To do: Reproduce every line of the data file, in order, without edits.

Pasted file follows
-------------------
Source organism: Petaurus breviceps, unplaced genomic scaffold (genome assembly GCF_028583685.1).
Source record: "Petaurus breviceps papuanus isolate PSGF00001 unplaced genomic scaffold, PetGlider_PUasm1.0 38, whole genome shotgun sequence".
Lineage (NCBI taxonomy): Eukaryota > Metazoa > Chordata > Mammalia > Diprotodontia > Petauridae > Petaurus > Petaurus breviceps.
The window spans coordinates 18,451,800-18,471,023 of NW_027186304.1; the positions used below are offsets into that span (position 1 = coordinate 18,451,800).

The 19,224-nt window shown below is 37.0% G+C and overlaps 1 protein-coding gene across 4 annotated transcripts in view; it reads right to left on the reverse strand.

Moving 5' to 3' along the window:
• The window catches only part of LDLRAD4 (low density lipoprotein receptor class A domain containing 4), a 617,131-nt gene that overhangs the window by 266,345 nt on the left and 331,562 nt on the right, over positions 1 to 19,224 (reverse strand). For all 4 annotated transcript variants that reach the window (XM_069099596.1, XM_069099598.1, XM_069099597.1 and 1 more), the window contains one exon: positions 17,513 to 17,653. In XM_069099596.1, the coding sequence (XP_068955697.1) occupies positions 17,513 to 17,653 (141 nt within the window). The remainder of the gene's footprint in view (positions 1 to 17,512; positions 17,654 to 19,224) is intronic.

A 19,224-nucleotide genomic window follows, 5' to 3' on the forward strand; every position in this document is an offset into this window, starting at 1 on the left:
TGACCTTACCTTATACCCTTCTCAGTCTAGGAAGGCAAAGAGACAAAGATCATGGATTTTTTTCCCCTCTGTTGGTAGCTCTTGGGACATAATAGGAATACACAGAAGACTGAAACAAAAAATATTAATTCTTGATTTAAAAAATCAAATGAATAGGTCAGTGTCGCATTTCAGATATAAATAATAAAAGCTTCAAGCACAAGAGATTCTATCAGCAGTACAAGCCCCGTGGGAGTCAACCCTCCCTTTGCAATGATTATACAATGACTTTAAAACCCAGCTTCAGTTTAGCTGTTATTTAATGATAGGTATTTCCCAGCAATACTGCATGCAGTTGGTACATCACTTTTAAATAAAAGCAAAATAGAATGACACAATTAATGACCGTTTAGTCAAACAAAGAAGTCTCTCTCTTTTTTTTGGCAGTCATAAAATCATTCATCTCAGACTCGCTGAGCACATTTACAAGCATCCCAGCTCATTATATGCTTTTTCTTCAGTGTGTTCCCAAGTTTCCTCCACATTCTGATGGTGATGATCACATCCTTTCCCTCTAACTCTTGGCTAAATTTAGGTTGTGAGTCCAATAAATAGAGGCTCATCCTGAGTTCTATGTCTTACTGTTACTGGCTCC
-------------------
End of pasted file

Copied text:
Source organism: Petaurus breviceps, unplaced genomic scaffold (genome assembly GCF_028583685.1).
Source record: "Petaurus breviceps papuanus isolate PSGF00001 unplaced genomic scaffold, PetGlider_PUasm1.0 38, whole genome shotgun sequence".
Lineage (NCBI taxonomy): Eukaryota > Metazoa > Chordata > Mammalia > Diprotodontia > Petauridae > Petaurus > Petaurus breviceps.
The window spans coordinates 18,451,800-18,471,023 of NW_027186304.1; the positions used below are offsets into that span (position 1 = coordinate 18,451,800).

The 19,224-nt window shown below is 37.0% G+C and overlaps 1 protein-coding gene across 4 annotated transcripts in view; it reads right to left on the reverse strand.

Moving 5' to 3' along the window:
• The window catches only part of LDLRAD4 (low density lipoprotein receptor class A domain containing 4), a 617,131-nt gene that overhangs the window by 266,345 nt on the left and 331,562 nt on the right, over positions 1 to 19,224 (reverse strand). For all 4 annotated transcript variants that reach the window (XM_069099596.1, XM_069099598.1, XM_069099597.1 and 1 more), the window contains one exon: positions 17,513 to 17,653. In XM_069099596.1, the coding sequence (XP_068955697.1) occupies positions 17,513 to 17,653 (141 nt within the window). The remainder of the gene's footprint in view (positions 1 to 17,512; positions 17,654 to 19,224) is intronic.

A 19,224-nucleotide genomic window follows, 5' to 3' on the forward strand; every position in this document is an offset into this window, starting at 1 on the left:
TGACCTTACCTTATACCCTTCTCAGTCTAGGAAGGCAAAGAGACAAAGATCATGGATTTTTTTCCCCTCTGTTGGTAGCTCTTGGGACATAATAGGAATACACAGAAGACTGAAACAAAAAATATTAATTCTTGATTTAAAAAATCAAATGAATAGGTCAGTGTCGCATTTCAGATATAAATAATAAAAGCTTCAAGCACAAGAGATTCTATCAGCAGTACAAGCCCCGTGGGAGTCAACCCTCCCTTTGCAATGATTATACAATGACTTTAAAACCCAGCTTCAGTTTAGCTGTTATTTAATGATAGGTATTTCCCAGCAATACTGCATGCAGTTGGTACATCACTTTTAAATAAAAGCAAAATAGAATGACACAATTAATGACCGTTTAGTCAAACAAAGAAGTCTCTCTCTTTTTTTTGGCAGTCATAAAATCATTCATCTCAGACTCGCTGAGCACATTTACAAGCATCCCAGCTCATTATATGCTTTTTCTTCAGTGTGTTCCCAAGTTTCCTCCACATTCTGATGGTGATGATCACATCCTTTCCCTCTAACTCTTGGCTAAATTTAGGTTGTGAGTCCAATAAATAGAGGCTCATCCTGAGTTCTATGTCTTACTGTTACTGGCTCC